A little history on this thing according to the seller his step father and a friend went in and got this thing and the deal was that if Dad would operate it and if something broke the friend would buy the part and dad would work on it and fix it or pay for labor. Well the shaft for the fan broke? (that is the question I had because I have no idea what he was talking about here). They called cat and it was going to cost 500-600 to get the part. the friend didn't want to spend that money so he got a machinist friend to make it. well he didn't use good enough steel and it twisted again. They got into a huge fight about it and have not talked to this day. Now what I know is the parts that are removed are fan thermostat and hard nose cross shaft. Oh and the shaft that twisted but I can't find that so I have no idea what it looks like or where it goes to even get an idea what to look for.
that is the whole story sorry for the long winded version.
10-09-2009, 08:26 PM
The D330 and D333 had lots of problems with water pumps and they went through several changes. Unfortunately I do not have the parts book for your sr. #. I have early 44A1-up and later 6856-up but I suspect you have one of several versions in between.
The last version is a 2S5597 water pump group but I can't tell you for sure if they interchange although I would tend to think they would.
Yours is a 1962 model.
There is little or no load on the pump but over tightening the belts and the long nose pulley on the D330 was to much for the early shafts.
10-09-2009, 08:31 PM
how can I tell if I have the d333 or the d330. From something that I read I thought it was the d333 but I can't remember right now what made me think that.
10-09-2009, 08:36 PM
D330 is 4-cyl, D333 is 6-cyl. Sorry, didn't mean to confuse, just covering the engine family:)
10-09-2009, 08:43 PM
whew thanks I thought I had to start over on my research. would there be that much difference in the water pump on that? I am not sure that is what he is talking about anyway because the pulley is still on the shaft and the belts are loose so I spun the pulley and best I can tell it is good. Keep in mind that this is second hand info that I am getting so he may not be right on his nominclature that was a big word I need to go lay down.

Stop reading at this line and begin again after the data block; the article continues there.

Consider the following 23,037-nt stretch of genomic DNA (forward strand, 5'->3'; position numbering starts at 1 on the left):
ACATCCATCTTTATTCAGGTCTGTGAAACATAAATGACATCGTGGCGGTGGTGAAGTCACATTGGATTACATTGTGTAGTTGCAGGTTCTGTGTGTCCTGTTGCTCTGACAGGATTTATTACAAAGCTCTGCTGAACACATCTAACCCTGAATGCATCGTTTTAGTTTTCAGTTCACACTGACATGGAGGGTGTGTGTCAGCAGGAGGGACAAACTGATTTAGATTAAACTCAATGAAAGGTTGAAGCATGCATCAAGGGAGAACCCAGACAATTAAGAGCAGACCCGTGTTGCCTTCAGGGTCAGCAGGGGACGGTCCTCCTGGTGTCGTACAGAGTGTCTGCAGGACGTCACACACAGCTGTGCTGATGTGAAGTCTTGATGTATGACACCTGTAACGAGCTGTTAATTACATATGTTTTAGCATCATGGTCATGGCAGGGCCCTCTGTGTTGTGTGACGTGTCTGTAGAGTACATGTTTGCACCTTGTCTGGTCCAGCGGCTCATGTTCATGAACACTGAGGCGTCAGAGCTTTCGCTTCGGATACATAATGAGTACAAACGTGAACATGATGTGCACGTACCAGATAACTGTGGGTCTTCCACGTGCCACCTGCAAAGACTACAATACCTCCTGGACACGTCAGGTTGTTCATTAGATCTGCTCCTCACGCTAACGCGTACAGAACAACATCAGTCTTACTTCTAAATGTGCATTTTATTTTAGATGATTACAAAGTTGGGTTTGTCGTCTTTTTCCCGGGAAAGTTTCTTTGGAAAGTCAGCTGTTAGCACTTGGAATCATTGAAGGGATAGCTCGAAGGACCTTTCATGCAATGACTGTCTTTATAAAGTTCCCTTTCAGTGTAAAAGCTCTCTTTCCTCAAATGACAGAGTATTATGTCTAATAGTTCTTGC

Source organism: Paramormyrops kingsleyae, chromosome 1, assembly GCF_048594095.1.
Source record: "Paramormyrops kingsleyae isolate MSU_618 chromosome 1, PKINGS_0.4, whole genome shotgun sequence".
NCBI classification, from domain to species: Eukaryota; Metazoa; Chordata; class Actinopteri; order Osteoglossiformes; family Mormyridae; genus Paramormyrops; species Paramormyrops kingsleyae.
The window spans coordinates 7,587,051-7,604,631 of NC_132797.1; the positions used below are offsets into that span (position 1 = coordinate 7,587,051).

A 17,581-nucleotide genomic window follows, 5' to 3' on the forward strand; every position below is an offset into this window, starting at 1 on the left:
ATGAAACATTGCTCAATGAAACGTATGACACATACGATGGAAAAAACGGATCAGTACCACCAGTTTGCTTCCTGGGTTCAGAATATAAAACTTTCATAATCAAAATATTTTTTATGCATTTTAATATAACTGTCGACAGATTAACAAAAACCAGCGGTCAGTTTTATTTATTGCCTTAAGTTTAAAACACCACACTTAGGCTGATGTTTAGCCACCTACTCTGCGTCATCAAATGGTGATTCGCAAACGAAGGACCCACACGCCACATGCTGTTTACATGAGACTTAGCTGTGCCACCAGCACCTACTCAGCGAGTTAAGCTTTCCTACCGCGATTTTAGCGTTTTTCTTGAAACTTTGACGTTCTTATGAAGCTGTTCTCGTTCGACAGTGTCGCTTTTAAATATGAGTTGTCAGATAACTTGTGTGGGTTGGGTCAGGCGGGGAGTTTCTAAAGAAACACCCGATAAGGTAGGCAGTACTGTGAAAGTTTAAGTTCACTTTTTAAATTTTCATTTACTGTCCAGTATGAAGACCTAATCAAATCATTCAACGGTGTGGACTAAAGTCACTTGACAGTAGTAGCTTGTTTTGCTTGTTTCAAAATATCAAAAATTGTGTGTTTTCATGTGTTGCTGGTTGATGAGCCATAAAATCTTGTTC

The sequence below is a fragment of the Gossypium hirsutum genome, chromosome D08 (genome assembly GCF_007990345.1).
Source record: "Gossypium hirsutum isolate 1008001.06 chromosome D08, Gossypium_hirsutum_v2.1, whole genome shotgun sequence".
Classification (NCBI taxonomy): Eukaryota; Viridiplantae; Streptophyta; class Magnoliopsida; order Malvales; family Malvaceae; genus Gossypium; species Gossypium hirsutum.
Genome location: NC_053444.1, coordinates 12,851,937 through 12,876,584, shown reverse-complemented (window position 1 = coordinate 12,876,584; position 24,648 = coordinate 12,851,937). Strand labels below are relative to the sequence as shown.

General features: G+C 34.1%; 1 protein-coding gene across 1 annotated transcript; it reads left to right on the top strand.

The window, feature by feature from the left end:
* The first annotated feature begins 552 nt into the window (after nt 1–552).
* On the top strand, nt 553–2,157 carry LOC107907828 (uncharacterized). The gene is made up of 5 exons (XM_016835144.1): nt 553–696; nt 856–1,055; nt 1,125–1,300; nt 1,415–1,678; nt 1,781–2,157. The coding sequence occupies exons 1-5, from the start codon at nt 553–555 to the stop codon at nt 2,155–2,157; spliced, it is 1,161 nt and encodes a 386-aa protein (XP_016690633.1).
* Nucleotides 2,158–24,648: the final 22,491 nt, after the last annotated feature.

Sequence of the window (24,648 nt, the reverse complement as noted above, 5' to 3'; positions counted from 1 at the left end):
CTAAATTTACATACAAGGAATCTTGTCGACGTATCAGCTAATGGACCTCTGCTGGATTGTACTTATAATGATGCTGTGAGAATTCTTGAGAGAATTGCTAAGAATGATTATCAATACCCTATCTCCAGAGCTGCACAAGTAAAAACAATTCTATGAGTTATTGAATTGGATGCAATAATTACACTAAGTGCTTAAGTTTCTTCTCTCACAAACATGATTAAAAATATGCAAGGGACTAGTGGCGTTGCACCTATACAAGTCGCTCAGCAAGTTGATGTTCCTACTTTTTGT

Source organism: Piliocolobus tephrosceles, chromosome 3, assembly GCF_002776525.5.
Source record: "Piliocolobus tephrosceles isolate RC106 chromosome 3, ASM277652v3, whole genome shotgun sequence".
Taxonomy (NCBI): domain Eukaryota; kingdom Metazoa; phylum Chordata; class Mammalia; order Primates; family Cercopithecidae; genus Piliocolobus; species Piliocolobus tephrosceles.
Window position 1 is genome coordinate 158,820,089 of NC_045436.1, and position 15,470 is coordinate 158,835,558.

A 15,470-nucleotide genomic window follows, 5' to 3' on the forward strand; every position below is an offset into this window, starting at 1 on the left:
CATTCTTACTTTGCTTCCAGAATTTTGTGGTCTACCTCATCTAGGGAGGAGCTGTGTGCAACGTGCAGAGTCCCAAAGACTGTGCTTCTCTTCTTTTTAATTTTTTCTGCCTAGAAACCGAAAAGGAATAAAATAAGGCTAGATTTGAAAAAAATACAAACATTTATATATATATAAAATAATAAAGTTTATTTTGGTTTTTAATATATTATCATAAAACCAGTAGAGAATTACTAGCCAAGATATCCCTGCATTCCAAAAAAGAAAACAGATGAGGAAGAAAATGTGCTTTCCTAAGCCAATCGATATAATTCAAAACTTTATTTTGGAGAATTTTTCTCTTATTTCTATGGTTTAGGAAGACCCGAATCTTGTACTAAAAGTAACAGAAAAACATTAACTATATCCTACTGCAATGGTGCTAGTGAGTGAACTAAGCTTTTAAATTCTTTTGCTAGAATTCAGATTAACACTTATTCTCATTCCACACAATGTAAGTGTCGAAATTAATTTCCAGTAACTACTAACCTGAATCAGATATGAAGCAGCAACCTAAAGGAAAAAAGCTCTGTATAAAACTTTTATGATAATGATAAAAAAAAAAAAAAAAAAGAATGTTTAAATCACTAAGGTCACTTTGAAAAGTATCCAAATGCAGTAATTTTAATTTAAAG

10-09-2009, 09:34 PM
Nor sure I am following you....the water pump shaft and pulley is also the fan support shaft and yes there were several evolutions of the shaft and bearings.
10-10-2009, 12:34 AM
no matter what, you will be at least pulling the head! what drives the
waterpump. is it gear drive like a 3306, or is it belt driven. no matter
how it drives with no fan it got hot! you most likely be doing a major
on this engine if it stuck due to water or antifreeze in a cylinder from
a cracked head.
10-10-2009, 03:58 AM
ujoint, The engine was not run without the fan, the fan was removed because the fan shaft got twisted. The fan shaft is what I am not understanding because it sure looked to me yesterday like the fan would bolt right on to the pulley.
Old magnet you are following me precisly I don't understand either because that is exactly what I was thinking when I was looking at it. But the guy is persistent that there is a shaft for the fan and it got twisted or bent.
Now this morning I was laying there thinking about it and I think he may be right there may be a shaft that bolts to the front of the pulley to extend the fan out closer to the radiator and maybe also to give clearance for the hard nose cross shaft. does anyone have a book on it to give me an idea if that is right?
10-10-2009, 04:00 AM
It is a belt driven water pump ujoint sorry I missed that question.
10-10-2009, 11:47 AM
There is a fan belt adjuster involved...I wonder if the owner is referring to that.
It is possible to bend the bracket.
Here's one of several water pump variations
No extension involved.
10-10-2009, 04:57 PM